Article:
We’re showing that there can be a fun dimension to business communications without undercutting the serious nature of our work.
Our new website reflects the same storytelling techniques we apply to our client campaigns:
And the list of storytelling techniques goes on.
During an interview years ago I was challenged with the question, “While your blog focuses significantly on storytelling in business, your company’s website, www.hoffman.com, does not seem to play up storytelling. Is that a fair observation and if so, is there a reason behind not emphasizing storytelling on your agency’s site?”
At the time, I responded:
That’s a fair statement. We’ve debated how much to emphasize our storytelling expertise on the Agency website. The challenge relates to economics. The amount of money that companies allocate to outside storytelling services is a tiny fraction of what’s earmarked for public relations services. In a world where labels often point the way, it’s important that people searching for PR services find their way to our doorstep.
That’s no longer the case.
We believe the intersection of storytelling and PR is so strong that one can’t be extricated from the other.
And we want our website to serve as a tool in qualifying prospective clients who share our point of view.
Here comes the first grab bag post of 2015.
For those new to the neighborhood, these posts consist of three vignettes on storytelling techniques that caught my attention, but can’t quite stand alone.
LeBron James’ TV Credits Now Include the Rehab Addict
It’s hard to believe that LeBron James has been playing basketball professionally for over 10 years. In retrospect, the “I’m taking my skills to South Beach” moment served as a springboard for his maturation process.
Likewise, it’s interesting to observe how the LeBron Inc. brand has evolved. As highlighted last year, Team LeBron takes a global approach to branding with particular attention paid to China.
But when I saw LeBron appear on Rehab Addict (perhaps not the perfect title for a professional athlete) on HGTV, it struck me that Team LeBron is laying the groundwork for a pop culture stature that transcends basketball. You get the feeling LeBron has bigger post-NBA aspirations than hawking underwear.
One final point on Lebron breaking out his hammer on Rehab Addict —
During the initial seconds of the episode when Nicole Curtis welcomed him, I told my wife that LeBron will make a token appearance and then disappear into the woodwork (can’t resist a bad pun).
LeBron was engaged in the building process from start to finish and all the activities in between.
Cal Tech Shows Its Storytelling Side
The marketing of universities tends to fall on the unimaginative side.
While not exactly scientific, it’s still revealing how long it takes to find a university Twitter profile that isn’t dull.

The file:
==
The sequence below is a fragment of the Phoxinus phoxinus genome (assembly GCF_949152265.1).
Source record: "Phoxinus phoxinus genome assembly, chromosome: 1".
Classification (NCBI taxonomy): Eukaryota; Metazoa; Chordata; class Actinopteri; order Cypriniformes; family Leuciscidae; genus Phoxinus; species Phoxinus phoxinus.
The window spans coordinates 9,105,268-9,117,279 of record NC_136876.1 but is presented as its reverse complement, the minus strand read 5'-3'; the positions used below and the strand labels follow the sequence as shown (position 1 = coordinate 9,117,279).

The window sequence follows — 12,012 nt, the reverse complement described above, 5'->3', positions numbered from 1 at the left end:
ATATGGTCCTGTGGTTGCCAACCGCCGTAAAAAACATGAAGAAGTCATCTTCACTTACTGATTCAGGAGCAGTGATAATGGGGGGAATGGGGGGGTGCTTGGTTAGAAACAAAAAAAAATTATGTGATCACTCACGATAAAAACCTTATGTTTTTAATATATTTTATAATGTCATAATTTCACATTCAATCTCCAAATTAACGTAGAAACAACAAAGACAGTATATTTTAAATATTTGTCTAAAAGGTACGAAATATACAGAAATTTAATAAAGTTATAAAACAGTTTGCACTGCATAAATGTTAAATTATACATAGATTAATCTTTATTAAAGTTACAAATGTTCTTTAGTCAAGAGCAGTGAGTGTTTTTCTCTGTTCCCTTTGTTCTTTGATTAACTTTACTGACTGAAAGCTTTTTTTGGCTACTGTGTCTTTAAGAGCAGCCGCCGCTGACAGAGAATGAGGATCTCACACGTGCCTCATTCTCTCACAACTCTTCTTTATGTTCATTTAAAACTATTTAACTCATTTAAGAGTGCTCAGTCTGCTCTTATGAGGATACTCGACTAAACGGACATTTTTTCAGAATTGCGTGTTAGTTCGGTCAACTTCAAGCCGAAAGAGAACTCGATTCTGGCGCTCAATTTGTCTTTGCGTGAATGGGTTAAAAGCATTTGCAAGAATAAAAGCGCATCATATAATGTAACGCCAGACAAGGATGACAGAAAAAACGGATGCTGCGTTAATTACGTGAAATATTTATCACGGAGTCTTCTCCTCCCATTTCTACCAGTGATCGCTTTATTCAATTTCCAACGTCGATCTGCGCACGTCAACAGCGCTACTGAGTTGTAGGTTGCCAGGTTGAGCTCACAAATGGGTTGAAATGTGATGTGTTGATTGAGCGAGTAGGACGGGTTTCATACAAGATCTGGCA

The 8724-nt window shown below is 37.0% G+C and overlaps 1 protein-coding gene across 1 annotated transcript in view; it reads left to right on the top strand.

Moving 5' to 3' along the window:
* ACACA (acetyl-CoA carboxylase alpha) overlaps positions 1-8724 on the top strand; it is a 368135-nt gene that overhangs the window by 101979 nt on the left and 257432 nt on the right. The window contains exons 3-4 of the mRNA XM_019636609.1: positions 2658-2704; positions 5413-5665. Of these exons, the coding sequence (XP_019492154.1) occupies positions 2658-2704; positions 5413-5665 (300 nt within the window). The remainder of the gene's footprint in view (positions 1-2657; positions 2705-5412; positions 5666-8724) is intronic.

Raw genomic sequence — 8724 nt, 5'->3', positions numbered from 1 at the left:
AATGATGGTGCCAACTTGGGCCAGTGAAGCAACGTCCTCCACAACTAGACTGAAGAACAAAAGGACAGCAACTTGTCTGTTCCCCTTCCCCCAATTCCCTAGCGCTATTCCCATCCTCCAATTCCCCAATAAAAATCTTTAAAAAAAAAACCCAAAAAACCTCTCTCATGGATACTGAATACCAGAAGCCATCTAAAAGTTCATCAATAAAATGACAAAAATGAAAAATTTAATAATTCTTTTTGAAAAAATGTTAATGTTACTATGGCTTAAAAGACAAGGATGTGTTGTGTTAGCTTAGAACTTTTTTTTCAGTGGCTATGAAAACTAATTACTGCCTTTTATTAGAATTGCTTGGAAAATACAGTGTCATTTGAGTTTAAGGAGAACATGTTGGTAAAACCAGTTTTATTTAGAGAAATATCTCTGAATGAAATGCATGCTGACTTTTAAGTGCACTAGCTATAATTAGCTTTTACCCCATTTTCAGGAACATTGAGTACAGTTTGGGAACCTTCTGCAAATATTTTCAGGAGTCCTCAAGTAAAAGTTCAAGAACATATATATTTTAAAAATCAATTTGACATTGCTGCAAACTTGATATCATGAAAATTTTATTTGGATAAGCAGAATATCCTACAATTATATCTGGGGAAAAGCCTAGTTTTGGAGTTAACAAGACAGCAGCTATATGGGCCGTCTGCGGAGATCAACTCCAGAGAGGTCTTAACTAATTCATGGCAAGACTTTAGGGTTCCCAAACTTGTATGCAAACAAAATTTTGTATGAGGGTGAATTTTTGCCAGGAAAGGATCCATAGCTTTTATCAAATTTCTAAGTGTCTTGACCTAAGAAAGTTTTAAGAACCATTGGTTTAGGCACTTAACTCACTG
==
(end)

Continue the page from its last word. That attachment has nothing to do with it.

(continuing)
Which is why I couldn’t believe my eyes when I saw the Cal Tech home page depending on one of my favorite storytelling techniques, contrast.
Nice work with the alliteration as well.
Naturally, I needed to find out if this storytelling mentality extended to the Cal Tech Twitter account.
No such luck.
“Storytelling Your Way to a Better Job or a Stronger Startup”
That clunky headline kicks off a story in The New York Times that asks the deep question:
“Why has it [storytelling] become this year’s buzzword?”
Did storytelling really become the buzzword for 2014?
The data suggests no.
Using Factiva, our crack research term scrutinized U.S. media properties for the word “storytelling” appearing in the headline or the lead paragraph. The data generated the following chart.
Media attention on storytelling didn’t even increase 10 percent from 2013 to 2014.
If you wanted to make an argument for storytelling achieving buzzword status, 2011 would be the year when use of the word spiked roughly 40 percent.
I came across this video “Never Estimate the Power of a Great Story” back in 2009.
Colleague and client Wendy Zajack recently brought the video to my attention again. After giving it another watch – even knowing the ending, the humor still slaps you across the face – I realized the video delivers a pain-free lesson in business storytelling.
Sure, the protagonist manages to escape death several times – machine guns, a cut-down tree, a waterfall that looks like Niagara Falls and a circular saw – but there are some classic storytelling techniques at work:
1. Creating drama calls for bad stuff to happen to the main character: Naturally, companies struggle with this one. Communication professionals are schooled in telling positive stories and when “negatives” do surface, the work goes into how to diffuse, not accentuate, the “negatives.” Yet, without the bad stuff there is no drama.
2. Exaggeration: Whether it’s words or visuals, exaggeration catches the viewer’s attention. I call these “what the hell” moments. When the protagonist in the video is hugging the tree and you hear the chain saw scream to life, you’re thinking “what the hell.”